>>> If there are cases where this is vehicle specific, then the send.info <http://send.info/> mechanism you suggest is ok; but I still think it better we don’t
>>> do this. Remember ovms_server_v3 is going to work differently (individual metrics, rather than groups). So, for vehicle specific cases (in particular for
>>> metrics not in metrics_standard.h) this approach is fine, but for standard metrics I suggest we use MetricModified() in ovms_server_v2.
>>> I like the idea of using events for send.alert and send.data. But not sure of the purpose of a command feedback for this. From what I can see, this means
>>> (for example):
>>>   * RT vehicle module sends a “xrt log RT-BAT-C” send.data event.
>>>   * ovms_server_v2 receives that event, allocates a BufferedShell object, calls the “xrt log RT-BAT-C” command.
>>>   * The command executes and populates BufferedShell with textual data.
>>>   * The command returns the data to ovms_server_v2.
>>>   * ovms_server_v2 retrieves the textual data from BufferedShell, sends it on it’s way, then frees the BufferedShell object.
>>>   * The event signal returns back to RT vehicle module.
>>> All the above is happening on the stack of the RT vehicle module (remember that commands are expensive, memory wise).
>>> My question is what does this give us, vs:
>>>   * RT vehicle module builds the textual data to send. Then signals event send.data, passing that const char* as the parameter.
>>>   * ovms_server_v2 receives the send.data event, send the const char* data on it’s way, then returns.
>>>   * The RT vehicle module gets back control, and completes.
>>> The only advantage for using commands, that I see, is being able to test this easily as a developer. But given the overhead, I can’t see the benefit
>>> outweighing the overhead.
>>> We could, of course, have commands for things like PUSH notifications, that could be used by scripts. Or alternatively, the script could just raise the
>>> event itself.
>>> Why not just send the data with the signal? What is the advantage of the command callback arrangement?
>>> Regards, Mark
>>>> On 5 Nov 2017, at 5:39 PM, Michael Balzer <dexter at expeedo.de <mailto:dexter at expeedo.de>> wrote:
>>>> Some thoughts about how to implement vehicle notifications and data logging. Please check & comment.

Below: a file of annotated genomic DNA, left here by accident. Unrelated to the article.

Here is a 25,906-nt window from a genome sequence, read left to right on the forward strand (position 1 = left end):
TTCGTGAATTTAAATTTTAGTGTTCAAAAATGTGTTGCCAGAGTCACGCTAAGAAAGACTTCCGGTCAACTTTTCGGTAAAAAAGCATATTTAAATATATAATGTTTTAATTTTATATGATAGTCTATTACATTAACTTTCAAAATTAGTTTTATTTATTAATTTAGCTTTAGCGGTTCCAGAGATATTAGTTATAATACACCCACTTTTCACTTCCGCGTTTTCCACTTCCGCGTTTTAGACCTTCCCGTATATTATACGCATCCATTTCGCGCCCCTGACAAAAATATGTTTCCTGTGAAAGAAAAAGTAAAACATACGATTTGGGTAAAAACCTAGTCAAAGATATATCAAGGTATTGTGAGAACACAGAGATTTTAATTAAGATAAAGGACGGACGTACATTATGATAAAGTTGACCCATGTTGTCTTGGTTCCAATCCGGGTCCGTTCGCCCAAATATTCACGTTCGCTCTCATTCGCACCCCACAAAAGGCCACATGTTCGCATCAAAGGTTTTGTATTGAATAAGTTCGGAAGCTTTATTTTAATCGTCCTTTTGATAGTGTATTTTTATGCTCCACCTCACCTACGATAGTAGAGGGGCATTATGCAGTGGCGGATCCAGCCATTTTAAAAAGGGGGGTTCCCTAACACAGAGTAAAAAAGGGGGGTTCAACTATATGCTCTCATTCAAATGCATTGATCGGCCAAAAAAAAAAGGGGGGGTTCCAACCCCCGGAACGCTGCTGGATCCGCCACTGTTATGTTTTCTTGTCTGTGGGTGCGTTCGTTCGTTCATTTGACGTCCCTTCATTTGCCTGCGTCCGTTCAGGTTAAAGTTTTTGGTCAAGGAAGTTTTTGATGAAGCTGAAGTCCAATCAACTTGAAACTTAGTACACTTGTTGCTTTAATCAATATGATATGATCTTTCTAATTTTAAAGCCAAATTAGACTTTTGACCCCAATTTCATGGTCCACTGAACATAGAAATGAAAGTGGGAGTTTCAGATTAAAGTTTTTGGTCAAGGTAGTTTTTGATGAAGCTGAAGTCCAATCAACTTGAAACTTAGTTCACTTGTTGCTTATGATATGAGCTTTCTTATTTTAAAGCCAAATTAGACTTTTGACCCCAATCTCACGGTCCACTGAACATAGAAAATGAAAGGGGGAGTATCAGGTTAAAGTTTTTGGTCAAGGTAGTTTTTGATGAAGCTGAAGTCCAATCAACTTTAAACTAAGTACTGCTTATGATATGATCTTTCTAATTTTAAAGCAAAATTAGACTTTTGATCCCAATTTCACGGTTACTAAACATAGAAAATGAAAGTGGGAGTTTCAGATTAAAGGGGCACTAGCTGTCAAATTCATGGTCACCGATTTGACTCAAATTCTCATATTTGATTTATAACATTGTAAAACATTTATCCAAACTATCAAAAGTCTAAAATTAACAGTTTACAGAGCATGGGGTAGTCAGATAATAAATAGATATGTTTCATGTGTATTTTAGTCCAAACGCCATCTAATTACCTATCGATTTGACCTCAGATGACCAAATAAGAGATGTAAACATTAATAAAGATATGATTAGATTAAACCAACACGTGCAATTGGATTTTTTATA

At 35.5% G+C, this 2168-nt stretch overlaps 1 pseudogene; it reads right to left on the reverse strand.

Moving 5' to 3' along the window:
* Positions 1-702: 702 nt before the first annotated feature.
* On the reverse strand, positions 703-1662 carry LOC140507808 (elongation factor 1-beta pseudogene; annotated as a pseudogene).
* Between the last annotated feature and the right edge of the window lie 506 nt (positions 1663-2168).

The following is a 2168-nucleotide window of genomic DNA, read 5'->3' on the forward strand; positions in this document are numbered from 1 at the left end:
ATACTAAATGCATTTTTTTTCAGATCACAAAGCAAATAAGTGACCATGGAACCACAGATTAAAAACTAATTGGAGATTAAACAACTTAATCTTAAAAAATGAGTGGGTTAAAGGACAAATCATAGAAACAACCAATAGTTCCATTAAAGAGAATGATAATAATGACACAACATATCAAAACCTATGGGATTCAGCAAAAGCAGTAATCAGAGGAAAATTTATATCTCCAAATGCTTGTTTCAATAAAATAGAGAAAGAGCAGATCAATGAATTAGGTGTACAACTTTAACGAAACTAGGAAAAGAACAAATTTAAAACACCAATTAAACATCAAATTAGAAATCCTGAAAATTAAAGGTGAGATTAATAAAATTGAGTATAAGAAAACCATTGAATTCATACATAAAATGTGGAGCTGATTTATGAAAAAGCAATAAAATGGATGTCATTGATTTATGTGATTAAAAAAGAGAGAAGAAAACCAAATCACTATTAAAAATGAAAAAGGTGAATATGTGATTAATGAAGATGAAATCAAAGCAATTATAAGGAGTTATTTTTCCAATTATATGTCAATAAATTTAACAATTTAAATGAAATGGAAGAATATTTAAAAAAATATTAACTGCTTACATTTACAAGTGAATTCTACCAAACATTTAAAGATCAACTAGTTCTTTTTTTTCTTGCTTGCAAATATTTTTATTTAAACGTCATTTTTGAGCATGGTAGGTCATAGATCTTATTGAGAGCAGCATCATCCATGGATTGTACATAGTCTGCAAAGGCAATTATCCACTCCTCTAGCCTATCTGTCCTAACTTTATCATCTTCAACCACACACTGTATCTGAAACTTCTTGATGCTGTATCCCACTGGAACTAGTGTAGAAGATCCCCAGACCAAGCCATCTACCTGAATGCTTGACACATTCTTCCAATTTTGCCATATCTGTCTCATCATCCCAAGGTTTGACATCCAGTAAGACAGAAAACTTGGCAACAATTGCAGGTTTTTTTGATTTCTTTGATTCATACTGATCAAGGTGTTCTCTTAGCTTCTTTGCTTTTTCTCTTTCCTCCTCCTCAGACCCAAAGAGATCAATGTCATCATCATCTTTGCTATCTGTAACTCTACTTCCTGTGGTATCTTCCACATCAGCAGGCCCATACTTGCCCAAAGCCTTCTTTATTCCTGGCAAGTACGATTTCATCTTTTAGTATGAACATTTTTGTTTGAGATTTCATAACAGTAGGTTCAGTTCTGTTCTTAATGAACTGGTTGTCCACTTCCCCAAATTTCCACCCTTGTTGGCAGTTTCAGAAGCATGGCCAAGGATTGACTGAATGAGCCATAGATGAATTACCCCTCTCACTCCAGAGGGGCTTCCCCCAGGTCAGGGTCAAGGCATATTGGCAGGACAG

>>>> Concept:
>>>>  - handle all unsolicited transmissions from vehicles by commands
>>>>  - vehicle module signals event if a transmission is due
>>>>  - … with event data = command line to generate output
>>>>  - listeners retrieve the transmission content by executing the command
>>>>  - queueing for async delivery is done by the listeners (i.e. through BufferedShell)
>>>>  → any shell command can be used for transmissions
>>>>  → all transmissions can also be generated on the shell / by script
>>>>  → all transmission output can be sent to any channel
>>>>  → data logging on SD can be done transparently by the system
>>>> Interactive consoles can output unsolicited transmissions by event type
>>>> according to the current log level.
>>>> Events:
>>>>  "send.info <http://send.info/>"      → send text notification
>>>>  "send.alert"     → send text alert
>>>>  "send.data"      → send data record (CSV, content part of v2 MP)
>>>> Scheme:
>>>>  MyEvents.SignalEvent("send.<type>", "command [args]");
>>>> Examples:
>>>>  MyEvents.SignalEvent("send.info <http://send.info/>", "stat");
>>>>  MyEvents.SignalEvent("send.alert", "xrt batt status");
>>>>  MyEvents.SignalEvent("send.data", "xrt log RT-BAT-C");
>>>>  → command output:
>>>>    H,RT-BAT-C,4,86400,1,1,4025,3675,4045,5,14,14,19,1
>>>> Regards,
>>>> Michael
>>>> -- 
>>>> Michael Balzer * Helkenberger Weg 9 * D-58256 Ennepetal
>>>> Fon 02333 / 833 5735 * Handy 0176 / 206 989 26
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>> -- 
>> Michael Balzer * Helkenberger Weg 9 * D-58256 Ennepetal
>> Fon 02333 / 833 5735 * Handy 0176 / 206 989 26
>> _______________________________________________
>> OvmsDev mailing list
>> OvmsDev at lists.teslaclub.hk <mailto:OvmsDev at lists.teslaclub.hk>
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Michael Balzer * Helkenberger Weg 9 * D-58256 Ennepetal
Fon 02333 / 833 5735 * Handy 0176 / 206 989 26